Signup for The Your Dog Flash

Latest health and behavior news and advice from the veterinarians at Tufts University.

Expert Advice February 2018 Issue

Dear Doctor: The Waddling is not Simply a Cute Sign of Aging

 

Q My 11-year-old retriever-Bernese mix, Charlie, always used to walk forward in a normal fashion. But lately, I’ve been noticing that he waddles from side to side as he moves forward, kind of swinging his back in the process. It looks cute, to tell you the truth, and he doesn’t seem distressed in any way. Is this a normal part of aging? I’ve seen other dogs waddle, too.

Patricia Derns

Canton, Ohio

Dear Ms. Derns,

A It is not normal for a dog to waddle. He should be able to keep his back straight as he goes. Most often, when an older dog goes from a normal gait to a waddle, it means he has arthritis. People tend to think arthritis pain will manifest itself as a limp — that is, an uneven gait — or perhaps difficulty rising from a sitting or lying position. But if both back legs have arthritis, a dog might waddle to spare compromised joints that would cause pain if he walked straighter. A dog can actually go for years waddling before the pain reaches the point that his owner will notice his discomfort.

We should note that if it’s both front legs that are affected with arthritis, a dog might shuffle in order to cut down on the time spent on each limb. Holding up a front paw could be a sign of arthritis, too. People often think the paw is hurting when it could be the elbow or the shoulder. The dog is simply holding his limb in an unusual position to take pressure off an afflicted joint.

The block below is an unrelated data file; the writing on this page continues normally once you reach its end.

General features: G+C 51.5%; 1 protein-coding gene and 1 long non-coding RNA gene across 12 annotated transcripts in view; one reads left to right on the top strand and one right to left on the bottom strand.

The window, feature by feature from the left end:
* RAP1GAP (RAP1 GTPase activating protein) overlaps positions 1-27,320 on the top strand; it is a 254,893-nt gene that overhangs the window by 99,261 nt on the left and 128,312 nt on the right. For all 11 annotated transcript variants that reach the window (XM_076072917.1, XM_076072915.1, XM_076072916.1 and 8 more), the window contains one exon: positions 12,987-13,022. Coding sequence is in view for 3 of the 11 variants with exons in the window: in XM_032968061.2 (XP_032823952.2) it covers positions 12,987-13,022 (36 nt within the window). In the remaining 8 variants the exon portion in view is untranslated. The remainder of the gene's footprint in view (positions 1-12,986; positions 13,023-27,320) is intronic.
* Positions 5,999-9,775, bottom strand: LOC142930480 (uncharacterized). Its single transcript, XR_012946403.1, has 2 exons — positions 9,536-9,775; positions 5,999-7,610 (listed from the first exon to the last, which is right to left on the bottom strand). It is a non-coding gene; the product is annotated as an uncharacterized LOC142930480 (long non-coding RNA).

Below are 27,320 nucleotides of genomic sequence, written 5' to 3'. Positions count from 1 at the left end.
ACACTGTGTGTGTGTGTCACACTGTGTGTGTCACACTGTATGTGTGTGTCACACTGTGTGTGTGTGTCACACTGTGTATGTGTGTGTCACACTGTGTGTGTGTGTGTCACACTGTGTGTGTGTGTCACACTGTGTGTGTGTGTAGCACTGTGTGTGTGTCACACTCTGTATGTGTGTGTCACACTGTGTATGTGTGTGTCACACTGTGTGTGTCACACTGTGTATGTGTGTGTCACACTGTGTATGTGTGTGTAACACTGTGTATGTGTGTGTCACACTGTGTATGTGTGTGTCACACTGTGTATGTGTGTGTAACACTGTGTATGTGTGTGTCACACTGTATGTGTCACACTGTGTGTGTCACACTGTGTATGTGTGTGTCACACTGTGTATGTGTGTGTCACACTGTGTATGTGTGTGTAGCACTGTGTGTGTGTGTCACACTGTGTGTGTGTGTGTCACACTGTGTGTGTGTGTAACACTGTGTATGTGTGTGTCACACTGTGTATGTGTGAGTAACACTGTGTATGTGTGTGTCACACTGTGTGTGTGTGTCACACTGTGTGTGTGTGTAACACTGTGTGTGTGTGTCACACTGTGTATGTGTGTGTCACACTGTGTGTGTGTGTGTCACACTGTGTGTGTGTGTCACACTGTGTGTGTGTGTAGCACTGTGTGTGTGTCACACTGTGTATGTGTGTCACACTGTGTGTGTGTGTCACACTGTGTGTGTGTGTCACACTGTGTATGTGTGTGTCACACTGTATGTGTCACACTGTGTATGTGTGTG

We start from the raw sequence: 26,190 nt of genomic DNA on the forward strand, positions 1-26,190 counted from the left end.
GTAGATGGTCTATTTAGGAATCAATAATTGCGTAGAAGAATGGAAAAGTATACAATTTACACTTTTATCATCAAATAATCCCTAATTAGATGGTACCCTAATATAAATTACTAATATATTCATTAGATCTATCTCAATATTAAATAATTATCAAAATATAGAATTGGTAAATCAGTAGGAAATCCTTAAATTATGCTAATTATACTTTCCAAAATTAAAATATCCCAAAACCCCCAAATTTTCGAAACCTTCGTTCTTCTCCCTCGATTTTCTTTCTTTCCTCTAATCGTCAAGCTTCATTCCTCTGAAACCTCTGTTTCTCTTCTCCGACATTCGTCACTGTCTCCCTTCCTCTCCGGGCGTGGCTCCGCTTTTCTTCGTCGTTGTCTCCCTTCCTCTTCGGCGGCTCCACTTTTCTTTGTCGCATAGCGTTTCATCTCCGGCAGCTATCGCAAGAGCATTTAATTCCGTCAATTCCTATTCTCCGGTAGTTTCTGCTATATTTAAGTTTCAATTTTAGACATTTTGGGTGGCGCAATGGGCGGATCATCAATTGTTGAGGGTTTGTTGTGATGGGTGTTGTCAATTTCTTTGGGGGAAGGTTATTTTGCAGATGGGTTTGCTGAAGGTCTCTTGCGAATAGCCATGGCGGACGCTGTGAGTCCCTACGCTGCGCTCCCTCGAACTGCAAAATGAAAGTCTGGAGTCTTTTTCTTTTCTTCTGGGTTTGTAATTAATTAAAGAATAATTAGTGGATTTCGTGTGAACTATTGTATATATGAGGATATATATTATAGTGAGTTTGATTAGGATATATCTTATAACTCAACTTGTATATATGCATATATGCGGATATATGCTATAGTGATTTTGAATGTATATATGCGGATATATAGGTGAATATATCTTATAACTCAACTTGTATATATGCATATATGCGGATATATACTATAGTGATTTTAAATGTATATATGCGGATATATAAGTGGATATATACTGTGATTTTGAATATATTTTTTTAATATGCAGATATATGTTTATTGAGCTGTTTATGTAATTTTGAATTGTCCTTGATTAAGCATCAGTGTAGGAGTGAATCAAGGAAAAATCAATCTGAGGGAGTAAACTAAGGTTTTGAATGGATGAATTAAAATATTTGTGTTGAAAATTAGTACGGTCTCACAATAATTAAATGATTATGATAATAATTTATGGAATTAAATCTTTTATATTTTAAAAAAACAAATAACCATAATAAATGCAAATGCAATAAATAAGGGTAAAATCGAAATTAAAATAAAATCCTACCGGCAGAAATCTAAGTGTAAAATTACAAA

A dog who is waddling, shuffling, or holding up a paw should be seen by a veterinarian to determine the cause. If arthritis is indeed discovered to be the culprit, there’s much that can be done. It starts with weight control and exercise modification — lifestyle measures that orthopedists consider the cornerstone of arthritis management, ahead of drugs or surgery. Sometimes weight loss and the right physical activity are enough to reverse symptoms, not just keep the disease from getting worse.

Charlie should be kept thin — even a little thinner than average. The less weight, the less joint pressure — and the less pain.

As for exercise, the aim is to continue it, but not with high-impact play that includes running and jumping, which jar the joints. Leash walks and swimming are two excellent possibilities. They will strengthen Charlie’s muscles, which act as shock absorbers to protect his vulnerable joints.

Comments (0)

Be the first to comment on this post using the section below.

New to Your Dog? Register for Free!

Already Registered?
Log In